An increasing number of Britain’s rats are mutating to become immune to commonly sold poisons, scientists have warned. Research from Huddersfield University found 75 per cent of rats in Bristol, Gloucestershire and Wiltshire built up poison resistance, with the most serious mutations being seen in Bath and Wiltshire.
Experts say the rise is down to an incorrect use of poisons, where people have used dosages that are too low.
Rats which are resistant to the poison are fattened up by the bait, with survivors going on to mate with other resistant rodents. This allows a generation of rats that are resistant to existing poisons to build up.
Dr Dougie Clarke, head of biological sciences at Huddersfield University, said “Some pest control companies are still using the same rodenticides – Bromadiolone and Difenacoum – in areas where there are resistant rats and things need to change.”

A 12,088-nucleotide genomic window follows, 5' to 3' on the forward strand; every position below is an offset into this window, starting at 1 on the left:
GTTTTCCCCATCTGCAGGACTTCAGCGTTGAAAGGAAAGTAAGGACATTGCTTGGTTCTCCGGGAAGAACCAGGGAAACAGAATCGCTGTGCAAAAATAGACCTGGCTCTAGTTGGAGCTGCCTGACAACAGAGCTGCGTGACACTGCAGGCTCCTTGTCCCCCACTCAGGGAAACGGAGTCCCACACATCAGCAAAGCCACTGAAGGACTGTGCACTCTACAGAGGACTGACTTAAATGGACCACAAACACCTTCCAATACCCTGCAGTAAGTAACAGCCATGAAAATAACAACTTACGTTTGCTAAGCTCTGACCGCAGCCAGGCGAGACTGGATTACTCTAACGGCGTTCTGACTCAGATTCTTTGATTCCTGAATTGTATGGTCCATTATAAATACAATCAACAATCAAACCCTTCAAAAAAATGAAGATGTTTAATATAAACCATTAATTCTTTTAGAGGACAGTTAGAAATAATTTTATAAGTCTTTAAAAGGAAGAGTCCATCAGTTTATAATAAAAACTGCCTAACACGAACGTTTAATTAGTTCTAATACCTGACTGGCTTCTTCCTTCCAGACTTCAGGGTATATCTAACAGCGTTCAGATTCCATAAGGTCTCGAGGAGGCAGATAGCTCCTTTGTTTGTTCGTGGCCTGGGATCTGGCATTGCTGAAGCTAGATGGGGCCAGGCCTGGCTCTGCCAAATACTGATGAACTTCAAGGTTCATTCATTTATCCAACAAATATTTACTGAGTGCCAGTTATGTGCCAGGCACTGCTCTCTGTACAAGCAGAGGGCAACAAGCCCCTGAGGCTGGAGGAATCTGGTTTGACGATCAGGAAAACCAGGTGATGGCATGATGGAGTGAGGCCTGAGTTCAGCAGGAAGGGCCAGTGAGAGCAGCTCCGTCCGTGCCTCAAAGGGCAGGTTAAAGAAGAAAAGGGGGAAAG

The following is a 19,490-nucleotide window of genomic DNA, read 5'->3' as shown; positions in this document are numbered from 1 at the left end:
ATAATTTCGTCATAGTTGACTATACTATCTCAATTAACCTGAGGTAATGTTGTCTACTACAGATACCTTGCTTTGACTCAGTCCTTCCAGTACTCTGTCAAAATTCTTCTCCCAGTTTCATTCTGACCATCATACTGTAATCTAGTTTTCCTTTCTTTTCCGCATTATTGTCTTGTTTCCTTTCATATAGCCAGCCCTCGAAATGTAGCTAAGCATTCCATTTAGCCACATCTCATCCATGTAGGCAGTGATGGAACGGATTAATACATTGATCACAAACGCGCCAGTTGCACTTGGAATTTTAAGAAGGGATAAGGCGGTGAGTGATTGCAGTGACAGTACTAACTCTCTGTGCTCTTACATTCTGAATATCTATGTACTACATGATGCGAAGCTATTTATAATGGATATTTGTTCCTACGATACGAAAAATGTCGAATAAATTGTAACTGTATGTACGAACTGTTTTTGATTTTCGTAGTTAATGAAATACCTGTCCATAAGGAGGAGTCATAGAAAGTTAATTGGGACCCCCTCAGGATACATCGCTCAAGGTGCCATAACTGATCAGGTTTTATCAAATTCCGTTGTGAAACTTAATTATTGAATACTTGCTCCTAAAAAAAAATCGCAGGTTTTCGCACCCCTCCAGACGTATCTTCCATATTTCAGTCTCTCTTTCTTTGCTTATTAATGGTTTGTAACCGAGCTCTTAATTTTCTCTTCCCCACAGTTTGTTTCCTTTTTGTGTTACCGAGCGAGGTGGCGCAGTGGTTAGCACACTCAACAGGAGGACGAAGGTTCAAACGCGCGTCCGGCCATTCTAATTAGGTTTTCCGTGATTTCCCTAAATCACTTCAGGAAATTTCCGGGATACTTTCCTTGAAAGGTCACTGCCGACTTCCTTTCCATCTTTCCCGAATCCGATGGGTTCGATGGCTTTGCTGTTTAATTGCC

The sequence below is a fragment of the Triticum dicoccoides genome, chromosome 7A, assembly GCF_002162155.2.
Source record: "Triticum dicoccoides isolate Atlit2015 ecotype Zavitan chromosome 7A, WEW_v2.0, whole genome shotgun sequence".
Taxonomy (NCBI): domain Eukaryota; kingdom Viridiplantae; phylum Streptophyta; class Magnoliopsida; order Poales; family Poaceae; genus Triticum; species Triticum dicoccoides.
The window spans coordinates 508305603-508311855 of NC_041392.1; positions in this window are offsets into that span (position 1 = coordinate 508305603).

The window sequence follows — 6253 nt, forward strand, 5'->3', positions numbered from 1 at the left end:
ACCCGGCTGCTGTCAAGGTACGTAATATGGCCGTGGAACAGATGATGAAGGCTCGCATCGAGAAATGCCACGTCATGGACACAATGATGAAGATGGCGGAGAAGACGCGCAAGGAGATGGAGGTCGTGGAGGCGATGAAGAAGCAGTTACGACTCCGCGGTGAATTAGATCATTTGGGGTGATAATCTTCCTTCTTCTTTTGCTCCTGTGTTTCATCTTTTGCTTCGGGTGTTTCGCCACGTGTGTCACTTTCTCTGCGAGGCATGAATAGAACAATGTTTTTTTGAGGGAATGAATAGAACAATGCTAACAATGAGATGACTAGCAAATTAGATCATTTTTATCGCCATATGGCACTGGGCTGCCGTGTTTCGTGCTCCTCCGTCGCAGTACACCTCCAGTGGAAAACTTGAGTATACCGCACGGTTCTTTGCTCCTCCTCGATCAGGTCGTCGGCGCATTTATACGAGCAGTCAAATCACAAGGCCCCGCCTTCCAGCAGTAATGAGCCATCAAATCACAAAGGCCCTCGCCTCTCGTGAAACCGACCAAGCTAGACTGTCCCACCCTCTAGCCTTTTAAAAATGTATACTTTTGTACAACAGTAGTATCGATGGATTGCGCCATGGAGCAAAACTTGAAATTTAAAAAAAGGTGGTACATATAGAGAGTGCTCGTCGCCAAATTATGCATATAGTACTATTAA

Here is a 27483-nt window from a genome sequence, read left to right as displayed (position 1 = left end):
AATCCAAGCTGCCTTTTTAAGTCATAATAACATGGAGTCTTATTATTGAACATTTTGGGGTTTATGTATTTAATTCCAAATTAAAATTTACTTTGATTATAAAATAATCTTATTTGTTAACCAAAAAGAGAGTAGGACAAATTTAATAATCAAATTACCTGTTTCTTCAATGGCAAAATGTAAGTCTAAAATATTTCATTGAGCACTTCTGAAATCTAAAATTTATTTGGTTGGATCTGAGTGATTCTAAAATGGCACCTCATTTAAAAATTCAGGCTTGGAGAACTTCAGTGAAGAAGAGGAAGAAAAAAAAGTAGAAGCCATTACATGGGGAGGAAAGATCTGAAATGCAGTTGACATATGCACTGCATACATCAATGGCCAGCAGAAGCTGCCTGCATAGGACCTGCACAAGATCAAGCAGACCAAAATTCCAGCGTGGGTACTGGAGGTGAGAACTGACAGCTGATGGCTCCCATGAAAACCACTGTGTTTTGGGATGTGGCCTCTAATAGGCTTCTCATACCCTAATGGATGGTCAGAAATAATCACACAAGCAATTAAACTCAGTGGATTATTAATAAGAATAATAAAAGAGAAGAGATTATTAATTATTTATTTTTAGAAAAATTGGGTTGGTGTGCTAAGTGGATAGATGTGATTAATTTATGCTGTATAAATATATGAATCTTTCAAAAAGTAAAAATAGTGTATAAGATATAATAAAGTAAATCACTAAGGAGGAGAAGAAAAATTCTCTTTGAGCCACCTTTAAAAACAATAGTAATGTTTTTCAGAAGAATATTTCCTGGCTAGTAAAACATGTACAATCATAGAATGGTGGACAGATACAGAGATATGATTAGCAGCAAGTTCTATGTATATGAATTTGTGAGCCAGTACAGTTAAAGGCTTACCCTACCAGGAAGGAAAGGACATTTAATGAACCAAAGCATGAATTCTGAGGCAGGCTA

“We’re wiping out the normal susceptible rats and we’re going to be left solely with resistant rats in this area, so alternatives have to be found to these poisons.”
Wildlife experts are also concerned about the risk to other animals – especially cats – which may hunt the rats. The study aims to survey areas across the country and test samples from 600 rats. So far researchers have tested around 300 rats. Dr Clarke said that it is likely that all rats in Gloucestershire, Wiltshire and Bath could be resistant to poisons within ten years.